'It's hard to look female': Boom in feminisation surgery as transgender women put the finishing touch on their sex changes
15:08 GMT, 15 March 2012
Gender reassignment therapy is not a new phenomenon but a recent rise in demand for an elective surgery, referred to as 'feminisation', is adding another dimension to the process of the sex change.
Dr Jeffrey Spiegal, chief of the Division of Facial Plastic and Reconstructive Surgery at Boston University Medical Center, says business is booming thanks to the
increase of information online and awareness among the transgender
community that medical help can take their transformation one step
Referring to his work as
'gender-confirming surgery', the cosmetic surgeon said that even after sex-reassignment therapy, 'it's
hard to look female'.
Ladylike: Sarah, 50, underwent 'feminisation surgery', a procedure on the rise among transgender men and woman who want to fully realise their physical transformation from one gender to the other
Face change: According to Dr Spiegal of Boston Medical Center, 'it's hard to look female' which is why his surgeries are gaining popularity among those whose sex reassignment therapy was not enough
Calling himself 'the best' in feminisation
surgery, Dr Spiegal explained to ABC News that the objective of his practice is to fully
realise the small physical changes that will make a person feel true to
his or herself.
Since 2004 he has performed more than 500 cosmetic surgeries on patients from the United States and beyond using procedures that he has studied from all over the world.
From jaw-narrowing techniques from
Asia to lip, scalp and eye shadowing, the transformation from man to
woman is more challenging than the reverse, he explained.
to Dr Speigal, humans have a 'gut' reaction to whether a person is male
or female and they are usually accurate because their instinct is based
on subtle details that inherently distinguish a man from a woman.
Feminine ideal: Dr Spiegal says plastic surgery has changed the way we view beauty and femininity is far more subtle than whether a woman has hair or a moustache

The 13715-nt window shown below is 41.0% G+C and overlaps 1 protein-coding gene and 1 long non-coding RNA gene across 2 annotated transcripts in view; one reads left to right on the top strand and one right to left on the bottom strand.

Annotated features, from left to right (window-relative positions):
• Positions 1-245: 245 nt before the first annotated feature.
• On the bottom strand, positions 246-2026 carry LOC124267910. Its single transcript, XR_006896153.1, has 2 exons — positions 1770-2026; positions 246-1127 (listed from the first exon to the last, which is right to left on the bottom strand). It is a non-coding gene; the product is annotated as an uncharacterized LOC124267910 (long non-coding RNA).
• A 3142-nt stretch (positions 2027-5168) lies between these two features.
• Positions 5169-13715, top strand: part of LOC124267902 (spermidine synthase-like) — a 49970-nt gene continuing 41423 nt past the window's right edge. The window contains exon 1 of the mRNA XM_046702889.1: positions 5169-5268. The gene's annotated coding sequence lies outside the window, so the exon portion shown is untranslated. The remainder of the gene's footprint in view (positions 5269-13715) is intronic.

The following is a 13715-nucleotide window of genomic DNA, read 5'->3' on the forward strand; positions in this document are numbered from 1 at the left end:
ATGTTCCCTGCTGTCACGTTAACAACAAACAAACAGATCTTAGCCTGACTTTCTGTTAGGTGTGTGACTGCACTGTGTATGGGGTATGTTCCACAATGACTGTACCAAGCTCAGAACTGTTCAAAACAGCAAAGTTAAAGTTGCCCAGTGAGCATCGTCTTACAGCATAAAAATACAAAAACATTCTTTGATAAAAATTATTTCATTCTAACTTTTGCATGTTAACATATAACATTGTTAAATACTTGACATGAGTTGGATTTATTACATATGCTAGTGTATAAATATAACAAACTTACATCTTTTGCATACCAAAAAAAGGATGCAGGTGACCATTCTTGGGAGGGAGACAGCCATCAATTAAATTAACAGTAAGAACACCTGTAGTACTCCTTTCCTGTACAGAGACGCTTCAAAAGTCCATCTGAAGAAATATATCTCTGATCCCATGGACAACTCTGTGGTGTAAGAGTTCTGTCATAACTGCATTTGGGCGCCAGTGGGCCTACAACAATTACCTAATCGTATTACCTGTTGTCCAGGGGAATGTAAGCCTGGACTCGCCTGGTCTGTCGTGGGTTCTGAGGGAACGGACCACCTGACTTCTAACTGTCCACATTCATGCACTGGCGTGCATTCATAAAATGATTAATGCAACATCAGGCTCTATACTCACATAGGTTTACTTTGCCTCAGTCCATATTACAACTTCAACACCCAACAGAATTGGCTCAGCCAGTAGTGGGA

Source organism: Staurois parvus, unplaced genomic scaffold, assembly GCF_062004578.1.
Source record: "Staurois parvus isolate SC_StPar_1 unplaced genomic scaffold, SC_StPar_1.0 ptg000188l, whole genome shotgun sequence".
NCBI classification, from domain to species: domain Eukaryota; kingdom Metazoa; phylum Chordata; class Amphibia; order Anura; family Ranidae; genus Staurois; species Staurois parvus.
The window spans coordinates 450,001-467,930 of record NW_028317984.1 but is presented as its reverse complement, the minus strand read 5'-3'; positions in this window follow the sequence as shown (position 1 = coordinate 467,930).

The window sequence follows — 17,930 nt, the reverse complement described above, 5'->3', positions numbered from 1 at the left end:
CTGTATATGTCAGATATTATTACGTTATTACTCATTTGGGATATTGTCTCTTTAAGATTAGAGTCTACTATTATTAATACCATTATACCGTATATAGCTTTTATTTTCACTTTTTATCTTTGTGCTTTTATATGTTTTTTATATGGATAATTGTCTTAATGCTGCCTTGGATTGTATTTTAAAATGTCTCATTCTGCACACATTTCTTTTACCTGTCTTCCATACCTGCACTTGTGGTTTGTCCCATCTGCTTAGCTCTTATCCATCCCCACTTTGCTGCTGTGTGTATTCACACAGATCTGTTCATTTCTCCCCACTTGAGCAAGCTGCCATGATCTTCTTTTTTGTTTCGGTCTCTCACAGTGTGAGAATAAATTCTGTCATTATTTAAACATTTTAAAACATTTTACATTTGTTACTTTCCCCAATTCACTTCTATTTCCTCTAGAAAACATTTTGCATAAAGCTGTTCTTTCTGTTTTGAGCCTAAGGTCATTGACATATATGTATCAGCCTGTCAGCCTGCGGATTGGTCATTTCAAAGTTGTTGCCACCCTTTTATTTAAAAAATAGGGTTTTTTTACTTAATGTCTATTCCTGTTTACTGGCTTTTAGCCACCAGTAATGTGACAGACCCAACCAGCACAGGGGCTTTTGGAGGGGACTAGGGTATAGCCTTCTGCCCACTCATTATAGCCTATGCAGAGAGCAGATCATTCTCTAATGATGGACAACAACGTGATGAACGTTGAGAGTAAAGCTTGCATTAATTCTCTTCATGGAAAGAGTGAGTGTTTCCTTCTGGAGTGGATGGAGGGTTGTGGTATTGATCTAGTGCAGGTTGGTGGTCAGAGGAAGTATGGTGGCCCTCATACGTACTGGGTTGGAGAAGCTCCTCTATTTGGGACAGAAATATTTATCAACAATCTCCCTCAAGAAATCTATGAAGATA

The old ideals of feminine beauty are 'outdated and the tenets are not accurate,' he said. 'Plastic surgery has completely changed what we think about beauty.'
These days, 'if you see a woman who has a shaved head like Sinead O'Connor or a woman undergoing chemotherapy, you don't look and say, “There's a man,” but “There's a bald woman,”' he continued.
The first and most obvious alteration
is to the shape of the eyebrow. Where a woman's brow is arched and
peaks at the edge, a man's is flatter and closer to the eye.
Then attention is directed at the jawline and the hairline and the placement of the lips on the face.
Cosmetic genius: Dr Spiegal is the chief of the Division of Facial Plastic and Reconstructive Surgery at Boston University Medical Center where he has performed over 500 feminisation surgeries since 2004
Facial feminisation surgery can carry a hefty price tag, ranging from a two thousand dollars for a simple procedure to $25,000 to $35,000 and is not covered by health insurance.
But one patient of Dr Speigal's who went by the name of Chloe for the interview with ABC told the reporter that after a turbulent transition of becoming a woman, the surgery she sought from the Boston doctor changed her life.
'No one even questions my gender,' she said. 'It's amazing what a few millimeters can do.'
And for another patient who called herself Sarah, the perks were twofold.
'I am 50 and people think I am 35,' she enthused.